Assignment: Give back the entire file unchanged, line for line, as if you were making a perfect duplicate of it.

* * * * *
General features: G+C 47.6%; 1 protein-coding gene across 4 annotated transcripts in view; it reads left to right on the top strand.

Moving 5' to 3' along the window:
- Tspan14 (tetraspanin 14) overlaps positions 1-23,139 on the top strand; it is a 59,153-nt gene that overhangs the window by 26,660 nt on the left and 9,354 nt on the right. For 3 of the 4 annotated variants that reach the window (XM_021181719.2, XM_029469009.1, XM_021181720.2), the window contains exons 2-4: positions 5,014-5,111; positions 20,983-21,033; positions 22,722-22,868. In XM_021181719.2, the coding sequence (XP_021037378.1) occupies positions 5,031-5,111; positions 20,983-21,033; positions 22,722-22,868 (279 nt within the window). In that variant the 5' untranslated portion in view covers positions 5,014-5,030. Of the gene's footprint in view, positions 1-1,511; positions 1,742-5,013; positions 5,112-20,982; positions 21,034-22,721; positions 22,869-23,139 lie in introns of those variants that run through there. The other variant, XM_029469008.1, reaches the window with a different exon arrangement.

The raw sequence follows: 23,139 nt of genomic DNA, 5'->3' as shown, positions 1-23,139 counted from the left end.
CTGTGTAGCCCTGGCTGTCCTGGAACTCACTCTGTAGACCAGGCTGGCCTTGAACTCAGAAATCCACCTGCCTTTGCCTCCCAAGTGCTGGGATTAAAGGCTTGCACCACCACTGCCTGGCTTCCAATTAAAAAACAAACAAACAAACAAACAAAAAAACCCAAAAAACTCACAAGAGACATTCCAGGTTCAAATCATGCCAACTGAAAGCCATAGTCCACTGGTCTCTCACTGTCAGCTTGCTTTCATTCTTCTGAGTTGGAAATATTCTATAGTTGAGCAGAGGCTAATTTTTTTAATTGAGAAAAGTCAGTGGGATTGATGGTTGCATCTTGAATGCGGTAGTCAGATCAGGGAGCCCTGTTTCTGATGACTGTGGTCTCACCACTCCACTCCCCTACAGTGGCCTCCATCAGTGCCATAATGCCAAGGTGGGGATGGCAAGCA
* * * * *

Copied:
General features: G+C 47.6%; 1 protein-coding gene across 4 annotated transcripts in view; it reads left to right on the top strand.

Moving 5' to 3' along the window:
- Tspan14 (tetraspanin 14) overlaps positions 1-23,139 on the top strand; it is a 59,153-nt gene that overhangs the window by 26,660 nt on the left and 9,354 nt on the right. For 3 of the 4 annotated variants that reach the window (XM_021181719.2, XM_029469009.1, XM_021181720.2), the window contains exons 2-4: positions 5,014-5,111; positions 20,983-21,033; positions 22,722-22,868. In XM_021181719.2, the coding sequence (XP_021037378.1) occupies positions 5,031-5,111; positions 20,983-21,033; positions 22,722-22,868 (279 nt within the window). In that variant the 5' untranslated portion in view covers positions 5,014-5,030. Of the gene's footprint in view, positions 1-1,511; positions 1,742-5,013; positions 5,112-20,982; positions 21,034-22,721; positions 22,869-23,139 lie in introns of those variants that run through there. The other variant, XM_029469008.1, reaches the window with a different exon arrangement.

The raw sequence follows: 23,139 nt of genomic DNA, 5'->3' as shown, positions 1-23,139 counted from the left end.
CTGTGTAGCCCTGGCTGTCCTGGAACTCACTCTGTAGACCAGGCTGGCCTTGAACTCAGAAATCCACCTGCCTTTGCCTCCCAAGTGCTGGGATTAAAGGCTTGCACCACCACTGCCTGGCTTCCAATTAAAAAACAAACAAACAAACAAACAAAAAAACCCAAAAAACTCACAAGAGACATTCCAGGTTCAAATCATGCCAACTGAAAGCCATAGTCCACTGGTCTCTCACTGTCAGCTTGCTTTCATTCTTCTGAGTTGGAAATATTCTATAGTTGAGCAGAGGCTAATTTTTTTAATTGAGAAAAGTCAGTGGGATTGATGGTTGCATCTTGAATGCGGTAGTCAGATCAGGGAGCCCTGTTTCTGATGACTGTGGTCTCACCACTCCACTCCCCTACAGTGGCCTCCATCAGTGCCATAATGCCAAGGTGGGGATGGCAAGCA